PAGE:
The remainder of the patrol were pinned down, waiting on reinforcements from helicopters that could not fly in the rain during the monsoon season. Of the 18 men who landed on the hill that day, 12 made it out alive, Cindy said.
Guy was posthumously awarded the Medal of Honor for his actions on Hill 376. Cindy said that his ability to run headlong into danger may have come from his adventurous nature as a child. Guy and a friend would take their bikes and ride for miles until they came to the Englewood Dam or the Aullwood Audubon Center.
“There was this line of trees, and they’d climb up to almost the top of the tree. They would swing back and forth and catch the next tree and catch the next tree and they were playing ‘Tarzan and Jane,’” Cindy said. “How many parents would let their 9- or 10-year-old do that today? I don’t know. Is it a boy thing, (thinking) that they can’t be touched? He never broke a bone doing that stuff. Hiking, invincible, just riding his bike everywhere. That was how he was, calculate it and just go.”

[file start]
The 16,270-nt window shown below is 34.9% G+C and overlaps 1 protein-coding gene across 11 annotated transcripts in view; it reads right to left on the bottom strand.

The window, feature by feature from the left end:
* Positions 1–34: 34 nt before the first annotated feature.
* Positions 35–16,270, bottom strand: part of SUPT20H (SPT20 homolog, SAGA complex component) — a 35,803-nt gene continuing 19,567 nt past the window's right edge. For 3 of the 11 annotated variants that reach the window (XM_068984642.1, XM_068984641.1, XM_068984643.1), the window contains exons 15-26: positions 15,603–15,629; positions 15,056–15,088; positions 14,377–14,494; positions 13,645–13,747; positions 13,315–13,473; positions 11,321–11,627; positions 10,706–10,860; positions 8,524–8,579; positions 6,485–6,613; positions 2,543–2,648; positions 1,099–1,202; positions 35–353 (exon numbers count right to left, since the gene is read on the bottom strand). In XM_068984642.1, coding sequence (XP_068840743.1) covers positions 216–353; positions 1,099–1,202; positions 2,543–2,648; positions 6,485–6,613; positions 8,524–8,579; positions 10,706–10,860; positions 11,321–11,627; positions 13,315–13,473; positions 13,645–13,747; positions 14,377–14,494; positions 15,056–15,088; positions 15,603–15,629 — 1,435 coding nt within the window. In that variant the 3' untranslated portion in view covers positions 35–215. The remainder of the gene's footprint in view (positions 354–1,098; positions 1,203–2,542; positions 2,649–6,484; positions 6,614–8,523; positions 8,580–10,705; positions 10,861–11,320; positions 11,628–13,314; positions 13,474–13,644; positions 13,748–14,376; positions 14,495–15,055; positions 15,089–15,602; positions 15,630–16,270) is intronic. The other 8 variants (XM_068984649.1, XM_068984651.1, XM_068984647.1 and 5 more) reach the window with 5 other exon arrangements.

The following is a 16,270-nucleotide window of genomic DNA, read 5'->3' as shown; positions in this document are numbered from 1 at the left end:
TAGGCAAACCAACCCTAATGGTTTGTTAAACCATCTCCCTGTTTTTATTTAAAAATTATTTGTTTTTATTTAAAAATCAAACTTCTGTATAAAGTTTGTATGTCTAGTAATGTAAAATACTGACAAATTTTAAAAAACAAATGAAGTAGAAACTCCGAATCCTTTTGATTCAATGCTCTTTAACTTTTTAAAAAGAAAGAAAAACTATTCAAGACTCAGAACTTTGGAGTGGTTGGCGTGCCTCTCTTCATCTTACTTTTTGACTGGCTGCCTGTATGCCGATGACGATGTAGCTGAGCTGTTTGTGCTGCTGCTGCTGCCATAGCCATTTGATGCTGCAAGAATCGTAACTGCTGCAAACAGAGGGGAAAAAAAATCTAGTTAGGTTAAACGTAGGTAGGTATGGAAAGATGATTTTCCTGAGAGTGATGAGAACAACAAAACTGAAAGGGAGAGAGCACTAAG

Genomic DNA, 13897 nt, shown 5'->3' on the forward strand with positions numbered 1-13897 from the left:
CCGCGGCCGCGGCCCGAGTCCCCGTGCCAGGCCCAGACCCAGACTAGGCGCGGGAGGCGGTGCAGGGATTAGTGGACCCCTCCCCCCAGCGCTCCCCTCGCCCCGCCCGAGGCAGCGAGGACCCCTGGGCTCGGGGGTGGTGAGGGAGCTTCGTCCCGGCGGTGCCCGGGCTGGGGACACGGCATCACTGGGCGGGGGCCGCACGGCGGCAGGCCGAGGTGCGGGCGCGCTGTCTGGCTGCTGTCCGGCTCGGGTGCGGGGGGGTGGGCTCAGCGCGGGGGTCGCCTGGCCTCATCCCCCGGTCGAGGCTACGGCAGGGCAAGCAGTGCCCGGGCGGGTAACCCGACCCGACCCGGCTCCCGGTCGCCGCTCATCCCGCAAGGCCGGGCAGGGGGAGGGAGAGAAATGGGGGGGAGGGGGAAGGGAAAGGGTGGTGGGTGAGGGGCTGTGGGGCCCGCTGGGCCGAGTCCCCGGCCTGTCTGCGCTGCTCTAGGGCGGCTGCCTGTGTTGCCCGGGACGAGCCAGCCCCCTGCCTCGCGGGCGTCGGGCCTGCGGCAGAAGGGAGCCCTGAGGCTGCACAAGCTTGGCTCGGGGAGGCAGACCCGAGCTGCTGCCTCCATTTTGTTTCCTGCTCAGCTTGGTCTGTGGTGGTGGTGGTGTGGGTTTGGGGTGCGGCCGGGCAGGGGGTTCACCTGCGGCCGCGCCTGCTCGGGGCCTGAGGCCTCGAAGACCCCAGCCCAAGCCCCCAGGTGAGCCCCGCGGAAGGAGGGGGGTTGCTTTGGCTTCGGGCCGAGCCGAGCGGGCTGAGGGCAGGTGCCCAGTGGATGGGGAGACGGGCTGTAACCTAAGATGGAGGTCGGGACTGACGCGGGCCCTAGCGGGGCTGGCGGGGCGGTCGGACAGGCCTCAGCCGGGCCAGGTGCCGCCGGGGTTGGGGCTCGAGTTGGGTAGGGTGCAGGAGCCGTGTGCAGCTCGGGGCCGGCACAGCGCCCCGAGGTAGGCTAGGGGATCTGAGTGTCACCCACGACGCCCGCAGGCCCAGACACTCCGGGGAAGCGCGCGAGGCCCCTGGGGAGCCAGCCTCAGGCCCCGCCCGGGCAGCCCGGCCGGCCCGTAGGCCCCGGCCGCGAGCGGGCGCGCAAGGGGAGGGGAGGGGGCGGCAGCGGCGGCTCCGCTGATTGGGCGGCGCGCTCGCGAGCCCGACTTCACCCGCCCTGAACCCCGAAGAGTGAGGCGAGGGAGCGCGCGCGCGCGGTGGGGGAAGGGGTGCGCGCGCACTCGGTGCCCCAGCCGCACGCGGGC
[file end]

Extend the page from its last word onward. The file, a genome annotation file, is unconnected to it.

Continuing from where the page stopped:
Guy is one of just three conscientious objectors to have been awarded the Medal of Honor.
Cindy and their son, Joe, didn’t learn the full details of Guy’s death until they visited Vietnam in 1999 with some of the remaining members of B Troop.
The group trekked up the hill for three hours, battling the same conditions that Guy had died in 30 years earlier. When they got to the spot where Guy and his comrades were killed, the group burnt rubbings of the names of the fallen that they had made at the Vietnam Veterans Memorial Wall in Washington, D.C.
In addition to the auditorium at the Dayton VA, Guy has had several structures named in his honor, including a housing and medical complex in Fort Campbell, Ky., a medical heliport in Fort Benning, Ga., and, locally, an Army Reserve Center in Riverside. A portion of Ohio 49 has also been designated the “Joseph G. LaPointe Jr. Memorial Highway.”